Earth Hour, a grassroots movement within the World Wildlife Fund to turn off all electricity for a single hour once a year as a way to draw attention to energy consumption, will be celebrated by Russian miners this year as well with the creation of “Crypto Hour,” local news outlet Rambler reported March 15.
In order to remind the crypto sphere of the need for more ecologically friendly Blockchain technologies, Russian crypto miners have asked all miners internationally to turn off their mining equipment on March 24, from 20:30 - 21:30 (local time).
The Crypto Hour campaign is led by Peter Dvoryankin, the founder of international investor network CryptoLife and a member of the Russian Duma’s expert council for fintech development. Dvoryankin told Rambler that the goal of the campaign is to create “ecological mining” maps that will show the most ecologically-friendly places for crypto mining due to their proximity to renewable energy sources in areas with the right temperatures.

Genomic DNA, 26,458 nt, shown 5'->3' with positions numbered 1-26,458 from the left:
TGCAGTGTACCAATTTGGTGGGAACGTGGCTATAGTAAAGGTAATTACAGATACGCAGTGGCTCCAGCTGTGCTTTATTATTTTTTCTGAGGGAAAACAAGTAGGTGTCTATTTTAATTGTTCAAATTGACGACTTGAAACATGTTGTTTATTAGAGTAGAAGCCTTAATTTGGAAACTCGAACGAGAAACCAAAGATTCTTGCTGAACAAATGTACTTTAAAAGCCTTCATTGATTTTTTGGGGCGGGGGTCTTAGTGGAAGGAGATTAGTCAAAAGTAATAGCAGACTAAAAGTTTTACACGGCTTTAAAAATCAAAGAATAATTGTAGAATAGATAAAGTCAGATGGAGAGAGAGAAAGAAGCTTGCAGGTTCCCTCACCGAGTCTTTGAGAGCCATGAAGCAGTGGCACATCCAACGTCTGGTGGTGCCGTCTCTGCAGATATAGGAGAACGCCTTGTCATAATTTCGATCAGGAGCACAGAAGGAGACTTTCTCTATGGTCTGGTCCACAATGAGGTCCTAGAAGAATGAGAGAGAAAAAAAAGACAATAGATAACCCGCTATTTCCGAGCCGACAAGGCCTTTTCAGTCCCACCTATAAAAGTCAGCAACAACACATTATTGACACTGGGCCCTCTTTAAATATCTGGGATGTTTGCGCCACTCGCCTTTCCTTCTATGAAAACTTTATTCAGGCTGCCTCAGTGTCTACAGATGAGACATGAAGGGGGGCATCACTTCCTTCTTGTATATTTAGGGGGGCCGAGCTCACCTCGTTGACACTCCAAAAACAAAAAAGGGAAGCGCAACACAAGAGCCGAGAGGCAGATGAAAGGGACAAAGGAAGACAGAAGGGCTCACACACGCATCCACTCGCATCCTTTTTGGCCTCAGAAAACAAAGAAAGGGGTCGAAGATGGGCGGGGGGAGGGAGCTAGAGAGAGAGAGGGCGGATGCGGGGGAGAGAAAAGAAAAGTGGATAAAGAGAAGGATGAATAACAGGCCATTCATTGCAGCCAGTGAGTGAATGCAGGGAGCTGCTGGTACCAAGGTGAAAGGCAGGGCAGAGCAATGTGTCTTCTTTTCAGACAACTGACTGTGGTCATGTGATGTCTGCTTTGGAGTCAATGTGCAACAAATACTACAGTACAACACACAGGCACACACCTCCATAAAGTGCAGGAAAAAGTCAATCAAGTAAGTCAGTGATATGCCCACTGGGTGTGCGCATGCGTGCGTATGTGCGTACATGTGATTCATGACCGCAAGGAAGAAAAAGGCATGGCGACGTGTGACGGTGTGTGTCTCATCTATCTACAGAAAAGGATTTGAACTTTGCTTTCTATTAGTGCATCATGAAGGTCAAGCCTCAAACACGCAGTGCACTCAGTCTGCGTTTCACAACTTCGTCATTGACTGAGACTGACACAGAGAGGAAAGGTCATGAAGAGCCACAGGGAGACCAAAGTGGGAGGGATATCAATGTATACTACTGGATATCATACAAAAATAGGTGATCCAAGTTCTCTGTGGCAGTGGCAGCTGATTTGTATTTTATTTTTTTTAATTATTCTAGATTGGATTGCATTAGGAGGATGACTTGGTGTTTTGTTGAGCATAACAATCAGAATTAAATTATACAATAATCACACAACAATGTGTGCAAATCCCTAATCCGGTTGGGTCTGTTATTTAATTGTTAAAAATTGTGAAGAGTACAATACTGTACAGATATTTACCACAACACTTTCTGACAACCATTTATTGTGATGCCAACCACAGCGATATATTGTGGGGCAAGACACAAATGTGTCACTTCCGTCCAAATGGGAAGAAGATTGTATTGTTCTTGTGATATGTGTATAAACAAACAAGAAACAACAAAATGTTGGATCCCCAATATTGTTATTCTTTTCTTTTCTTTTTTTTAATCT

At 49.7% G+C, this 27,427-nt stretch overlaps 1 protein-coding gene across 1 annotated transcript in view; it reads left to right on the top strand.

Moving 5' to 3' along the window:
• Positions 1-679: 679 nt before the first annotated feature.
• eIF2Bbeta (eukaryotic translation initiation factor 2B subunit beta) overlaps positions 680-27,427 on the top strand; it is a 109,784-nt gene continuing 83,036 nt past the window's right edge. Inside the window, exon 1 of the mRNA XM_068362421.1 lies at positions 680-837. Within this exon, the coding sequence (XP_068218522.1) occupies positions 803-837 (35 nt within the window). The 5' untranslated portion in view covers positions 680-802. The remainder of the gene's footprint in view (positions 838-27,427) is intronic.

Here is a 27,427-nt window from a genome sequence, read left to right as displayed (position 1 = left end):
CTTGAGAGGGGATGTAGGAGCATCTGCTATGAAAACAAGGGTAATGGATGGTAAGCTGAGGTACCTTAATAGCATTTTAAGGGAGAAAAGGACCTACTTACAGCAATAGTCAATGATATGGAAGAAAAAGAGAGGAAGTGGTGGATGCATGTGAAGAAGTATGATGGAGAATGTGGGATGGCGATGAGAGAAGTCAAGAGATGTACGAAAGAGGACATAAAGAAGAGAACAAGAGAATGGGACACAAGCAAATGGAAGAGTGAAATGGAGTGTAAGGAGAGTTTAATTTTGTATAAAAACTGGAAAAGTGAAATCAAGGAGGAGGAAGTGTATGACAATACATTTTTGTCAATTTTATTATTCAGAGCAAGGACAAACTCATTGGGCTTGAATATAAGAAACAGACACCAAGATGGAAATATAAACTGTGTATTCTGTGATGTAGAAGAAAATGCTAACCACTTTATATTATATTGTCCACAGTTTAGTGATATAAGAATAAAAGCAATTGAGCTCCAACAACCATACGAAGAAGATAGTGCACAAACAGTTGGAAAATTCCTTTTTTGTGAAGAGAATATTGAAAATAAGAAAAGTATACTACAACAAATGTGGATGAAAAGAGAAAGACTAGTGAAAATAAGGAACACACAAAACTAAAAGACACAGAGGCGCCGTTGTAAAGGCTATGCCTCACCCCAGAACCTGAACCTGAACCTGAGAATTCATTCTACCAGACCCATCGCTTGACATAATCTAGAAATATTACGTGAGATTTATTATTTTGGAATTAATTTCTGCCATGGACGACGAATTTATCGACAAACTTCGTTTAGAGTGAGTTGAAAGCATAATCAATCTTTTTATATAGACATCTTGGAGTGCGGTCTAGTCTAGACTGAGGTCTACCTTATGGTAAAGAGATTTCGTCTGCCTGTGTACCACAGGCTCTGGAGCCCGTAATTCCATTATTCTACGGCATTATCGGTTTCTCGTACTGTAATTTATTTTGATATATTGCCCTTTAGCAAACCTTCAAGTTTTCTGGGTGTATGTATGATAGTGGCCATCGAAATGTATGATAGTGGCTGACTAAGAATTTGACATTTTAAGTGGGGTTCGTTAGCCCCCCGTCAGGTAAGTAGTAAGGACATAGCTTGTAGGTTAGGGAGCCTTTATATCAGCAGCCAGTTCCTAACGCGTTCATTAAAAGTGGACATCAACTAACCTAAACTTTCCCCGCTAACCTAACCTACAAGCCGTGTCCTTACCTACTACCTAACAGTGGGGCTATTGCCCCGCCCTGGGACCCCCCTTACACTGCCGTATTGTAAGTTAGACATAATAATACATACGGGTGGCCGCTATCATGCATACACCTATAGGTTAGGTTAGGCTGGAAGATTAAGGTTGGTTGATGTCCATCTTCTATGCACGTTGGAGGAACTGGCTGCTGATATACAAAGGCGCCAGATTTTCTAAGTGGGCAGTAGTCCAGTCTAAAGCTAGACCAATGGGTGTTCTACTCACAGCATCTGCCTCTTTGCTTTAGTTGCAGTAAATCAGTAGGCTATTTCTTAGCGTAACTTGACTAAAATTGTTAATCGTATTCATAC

Dvoryankin added that the campaigns also calls for “the creation of systems to use the heat generated in the process of mining and develop less energy-intensive distributed ledger technologies.”
Rambler notes that the Bitcoin (BTC) network already uses more than 50 terawatt hours of energy a year, adding that if the usage continues at the current rate then BTC mining will use as much electricity as the rest of the world combined by 2020.
The Russian site for Earth Hour shows that over 50,000 people have promised online to participate in the hour-long blackout, whose motto is “Vote for Nature,” while Rambler cites the number of Russians planning to participate as over 30 mln. The website also allows participants to vote for protecting natural land reserves, using green energy and recycling, with their votes sent to the future president of Russia.
The problem of what to do with the excess energy made by mining has been solved in an innovative way by one Czech Blockchain startup that plans to use this surplus to heat greenhouses to grow edible crops.
However, one clean energy mining initiative was blocked in Europe after one of Europe’s largest power utility companies refused to sell renewable energy to crypto mining company Envion this February.